DVD: Spielberg (2017)

December 3, 2019 | By

Film: Very Good

Transfer:  Excellent

Extras: n/a

Label:  HBO

Region: 1 (NTSC)

Released:  April 17, 2018

Genre:  Documentary

Synopsis: Feature-length documentary on one of modern film’s most iconic filmmakers, told through self-reflective interviews and archival materials.

Special Features:  (none)




Distilling the career, the creative and industry accomplishments of Steven Spielberg into a 147 mins. doc is quite a chore, but like her subsequent portrait Jane Fonda in Five Acts (2018), director Susan Lacy lets her subject (literally) do the talking, drawing from candid on-camera self-assessments and a huge archive of home movies, behind-the-scenes footage, stills, and interpolated interviews with peers, colleagues, creative collaborators, and family members.

Spielberg was the ultimate film nerd, a child obsessed with making movies using an 8mm camera, with his sisters and friends cast in genre outings, including WWII actioners and sci-fi thrillers. His innate knack for picking the right angles, camera movements, and assembling his primordial visions into a narrative still impress, given his reference points were theatrical screenings and TV airings in an era that predated home video by more than a decade. Translation: he had to develop his cinema vocabulary from memory.

Spielberg’s self-confidence as a filmmaker climaxed during the brazen stunt in which he snuck into Universal Studios after hiding during a pit stop during the visitors tour. After impersonating a staffer, he soon acquired his own office, and eventually impressed studio producer Sid Sheinberg to gamble by letting him direct a series of TV movies.

Duel (1971) proved the young filmmaker’s gift in staging tension and drama in the supernatural highway battle between a possibly possessed fuel truck and a wiry driver, and within 4 years he helmed one of the first modern blockbusters, Jaws (1975).

Lacy emphasizes her subject’s personal narrative through words and recollections, adding specific making-of details only when necessary – the home video editions for Jaws, 1941, and other films already offer full chronologies – and she emphasizes the camaraderie among peers like Martin Scorsese and Brian De Palma, as Spielberg was absorbed into their network and subsequently fostered uniquely competitive and supportive relationships, such as George Lucas producing the inimitable Raiders of the Lost Ark (1981) with Spielberg in mind.

If Spielberg’s career was propelled by blockbuster concepts, his ingenuity helped mature nascent technology, especially in digital visual effects, but he also recognized a need to extend himself beyond killer sharks, aliens, and genre homages. Critical assessments of his steps towards serious dramas – The Color Purple (1985), Empire of the Sun (1987), Munich (2005) – are subjugated in favour of tracing his maturation from nerd to wunderkind, and pied piper of populist cinema to a man delivering messages and moral lessons, such as the historical drama Schindler’s List (1993), and the Shoah Project which followed.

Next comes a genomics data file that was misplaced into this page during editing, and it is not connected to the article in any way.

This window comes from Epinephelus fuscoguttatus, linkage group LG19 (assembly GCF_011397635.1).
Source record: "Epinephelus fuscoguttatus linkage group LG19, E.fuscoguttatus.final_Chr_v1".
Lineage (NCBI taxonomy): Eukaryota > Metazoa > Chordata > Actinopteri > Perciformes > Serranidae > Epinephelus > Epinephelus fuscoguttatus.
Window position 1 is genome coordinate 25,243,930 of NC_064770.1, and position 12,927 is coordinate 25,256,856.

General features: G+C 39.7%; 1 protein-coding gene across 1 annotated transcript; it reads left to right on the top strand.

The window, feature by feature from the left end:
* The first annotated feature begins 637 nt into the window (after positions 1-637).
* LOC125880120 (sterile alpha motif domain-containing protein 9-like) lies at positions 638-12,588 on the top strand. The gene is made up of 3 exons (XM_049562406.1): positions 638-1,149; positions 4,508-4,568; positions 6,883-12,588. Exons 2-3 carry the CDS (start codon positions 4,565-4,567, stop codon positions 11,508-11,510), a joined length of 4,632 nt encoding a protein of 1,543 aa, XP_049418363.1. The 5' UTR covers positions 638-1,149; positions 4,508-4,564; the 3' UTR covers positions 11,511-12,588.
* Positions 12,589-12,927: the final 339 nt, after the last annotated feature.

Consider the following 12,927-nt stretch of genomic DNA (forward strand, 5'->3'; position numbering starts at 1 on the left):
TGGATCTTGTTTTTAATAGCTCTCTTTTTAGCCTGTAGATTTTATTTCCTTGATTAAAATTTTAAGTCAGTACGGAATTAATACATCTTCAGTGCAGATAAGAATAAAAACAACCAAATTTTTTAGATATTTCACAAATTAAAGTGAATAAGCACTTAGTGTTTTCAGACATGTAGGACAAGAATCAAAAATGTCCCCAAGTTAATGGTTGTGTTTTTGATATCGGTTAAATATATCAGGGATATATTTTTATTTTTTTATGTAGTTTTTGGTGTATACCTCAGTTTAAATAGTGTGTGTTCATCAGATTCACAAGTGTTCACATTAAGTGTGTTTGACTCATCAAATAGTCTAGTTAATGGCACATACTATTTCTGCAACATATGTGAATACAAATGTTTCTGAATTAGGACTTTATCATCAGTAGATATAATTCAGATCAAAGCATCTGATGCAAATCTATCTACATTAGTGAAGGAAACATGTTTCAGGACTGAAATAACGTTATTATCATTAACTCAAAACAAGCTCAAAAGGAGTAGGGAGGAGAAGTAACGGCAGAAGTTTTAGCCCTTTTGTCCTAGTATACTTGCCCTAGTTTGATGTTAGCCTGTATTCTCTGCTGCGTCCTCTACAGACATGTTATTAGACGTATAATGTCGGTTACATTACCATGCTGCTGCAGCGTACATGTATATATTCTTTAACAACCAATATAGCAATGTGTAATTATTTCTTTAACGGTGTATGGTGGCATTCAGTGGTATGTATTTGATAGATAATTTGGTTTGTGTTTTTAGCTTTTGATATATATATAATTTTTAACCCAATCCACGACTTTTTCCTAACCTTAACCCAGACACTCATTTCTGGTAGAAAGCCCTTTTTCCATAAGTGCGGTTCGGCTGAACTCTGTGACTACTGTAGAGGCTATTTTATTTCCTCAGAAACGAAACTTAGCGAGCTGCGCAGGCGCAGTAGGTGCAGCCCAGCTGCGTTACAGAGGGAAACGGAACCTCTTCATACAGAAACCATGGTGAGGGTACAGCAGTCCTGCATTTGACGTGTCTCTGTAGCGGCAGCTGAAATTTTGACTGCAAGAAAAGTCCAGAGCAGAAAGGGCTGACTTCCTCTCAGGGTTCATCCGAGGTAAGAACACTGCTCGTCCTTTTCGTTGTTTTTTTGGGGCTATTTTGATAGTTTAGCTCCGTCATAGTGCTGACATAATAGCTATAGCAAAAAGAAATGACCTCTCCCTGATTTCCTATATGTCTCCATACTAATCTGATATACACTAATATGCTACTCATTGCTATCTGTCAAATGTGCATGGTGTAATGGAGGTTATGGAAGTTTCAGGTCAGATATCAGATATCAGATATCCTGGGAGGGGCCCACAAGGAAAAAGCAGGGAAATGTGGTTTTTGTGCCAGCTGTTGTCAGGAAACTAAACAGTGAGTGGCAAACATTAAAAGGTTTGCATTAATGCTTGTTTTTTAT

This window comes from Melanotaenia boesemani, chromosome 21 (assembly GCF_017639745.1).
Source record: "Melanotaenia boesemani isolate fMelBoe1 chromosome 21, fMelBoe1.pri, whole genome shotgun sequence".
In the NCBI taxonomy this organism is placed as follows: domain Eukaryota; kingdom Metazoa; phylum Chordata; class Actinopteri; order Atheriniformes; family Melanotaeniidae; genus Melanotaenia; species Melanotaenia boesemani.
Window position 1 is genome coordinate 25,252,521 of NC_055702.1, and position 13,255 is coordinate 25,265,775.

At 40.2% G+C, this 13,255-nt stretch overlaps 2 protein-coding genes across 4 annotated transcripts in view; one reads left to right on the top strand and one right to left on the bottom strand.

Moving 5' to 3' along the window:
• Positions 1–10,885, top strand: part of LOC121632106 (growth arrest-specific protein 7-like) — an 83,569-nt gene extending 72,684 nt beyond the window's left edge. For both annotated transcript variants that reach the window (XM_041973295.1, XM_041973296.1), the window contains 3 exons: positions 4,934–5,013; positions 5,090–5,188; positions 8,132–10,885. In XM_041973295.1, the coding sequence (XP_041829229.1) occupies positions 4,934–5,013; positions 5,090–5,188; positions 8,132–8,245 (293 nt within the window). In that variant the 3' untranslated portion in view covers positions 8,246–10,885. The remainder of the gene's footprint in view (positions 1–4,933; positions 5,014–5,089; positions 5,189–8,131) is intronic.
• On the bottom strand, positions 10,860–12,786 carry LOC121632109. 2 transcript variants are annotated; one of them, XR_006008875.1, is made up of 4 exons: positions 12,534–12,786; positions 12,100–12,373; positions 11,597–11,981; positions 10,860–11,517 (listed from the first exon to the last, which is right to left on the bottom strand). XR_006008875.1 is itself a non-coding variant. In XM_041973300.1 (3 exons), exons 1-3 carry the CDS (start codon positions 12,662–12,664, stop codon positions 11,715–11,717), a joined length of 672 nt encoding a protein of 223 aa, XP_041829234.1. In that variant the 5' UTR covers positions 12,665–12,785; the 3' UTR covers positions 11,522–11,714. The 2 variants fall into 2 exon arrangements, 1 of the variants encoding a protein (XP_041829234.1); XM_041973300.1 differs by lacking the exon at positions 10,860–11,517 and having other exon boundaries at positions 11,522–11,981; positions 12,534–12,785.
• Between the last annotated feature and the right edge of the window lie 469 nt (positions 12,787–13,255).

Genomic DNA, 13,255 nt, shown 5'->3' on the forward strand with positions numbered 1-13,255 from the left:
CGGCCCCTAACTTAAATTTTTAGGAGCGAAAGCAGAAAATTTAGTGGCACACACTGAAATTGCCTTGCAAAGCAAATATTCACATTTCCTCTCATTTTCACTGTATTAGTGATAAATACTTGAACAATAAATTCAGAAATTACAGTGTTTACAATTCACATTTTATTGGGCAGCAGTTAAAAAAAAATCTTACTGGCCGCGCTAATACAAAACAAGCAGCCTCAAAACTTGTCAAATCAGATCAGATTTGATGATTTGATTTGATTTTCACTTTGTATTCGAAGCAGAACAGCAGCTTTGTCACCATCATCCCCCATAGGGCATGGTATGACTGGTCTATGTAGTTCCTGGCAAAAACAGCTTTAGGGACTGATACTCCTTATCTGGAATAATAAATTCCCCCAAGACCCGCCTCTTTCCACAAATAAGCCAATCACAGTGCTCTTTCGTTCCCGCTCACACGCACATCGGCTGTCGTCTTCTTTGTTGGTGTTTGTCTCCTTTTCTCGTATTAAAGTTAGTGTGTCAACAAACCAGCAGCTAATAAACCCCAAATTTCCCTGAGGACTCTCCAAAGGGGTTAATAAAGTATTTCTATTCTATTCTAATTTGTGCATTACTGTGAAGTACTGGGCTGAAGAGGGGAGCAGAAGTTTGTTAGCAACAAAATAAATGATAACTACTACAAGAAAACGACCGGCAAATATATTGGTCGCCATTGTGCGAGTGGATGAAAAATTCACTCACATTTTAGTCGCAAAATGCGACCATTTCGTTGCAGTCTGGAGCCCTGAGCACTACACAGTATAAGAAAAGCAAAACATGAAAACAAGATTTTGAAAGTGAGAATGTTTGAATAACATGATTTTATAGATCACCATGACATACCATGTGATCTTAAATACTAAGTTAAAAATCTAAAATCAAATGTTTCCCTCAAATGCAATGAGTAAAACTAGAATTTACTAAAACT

The deeper aspects in the doc’s second half include Spielberg’s drift from and return to his identity as a Jewish American, the respect he commands within the industry as a filmmaker whose alliances have enabled producing other filmmakers’ work, co-founding Dreamworks SKG, and the filmmaker who still leaves room for directorial improvisation, deciding on shot lists after assessing locations and sets.

While a smidge long, Lacy frequently contrasts the icon with the image of a dynamic, imagination-fueled brother via his sisters; a son through his parents; and a colleague via the myriad actors, cinematographers, producers, writers, longtime composer John Williams, and peers with whom he’s worked and / or whose careers he impacted. The comments rarely veer into fawning odes, and the archival material somewhat makes up for the handful of biographical gaps, such as any commentary from prior partner Amy Irving. The ‘Who Really Directed Poltergeist’ controversy is ignored, and any hint of his on set direction is tied to the first killer tree sequence, which harkens back to Spielberg’s own childhood terrors.

Perhaps the doc’s main draw is in hearing the then 72 year old filmmaker reflecting with hindsight on his life and career. His navigation between historical and literary, effects-laden and successful franchises and remakes isn’t perfect, but he’s still propelled by a youthful energy which keeps him among a substantive body of working veteran filmmakers who have no desire nor need to retire or scale back activities; when curiosity and outright pleasure never ebb, why stop?

HBO’s DVD-R is a bare bones release and features a clean transfer with a very subtle 5.1 surround sound mix. Susan Lacy’s other portraits include episodes of PBS’ American Masters (Rod Serling, Leonard Bernstein, Judy Garland), and Jane Fonda in Five Acts (2018).



© 2019 Mark R. Hasan





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Category: Blu-ray / DVD Film Review

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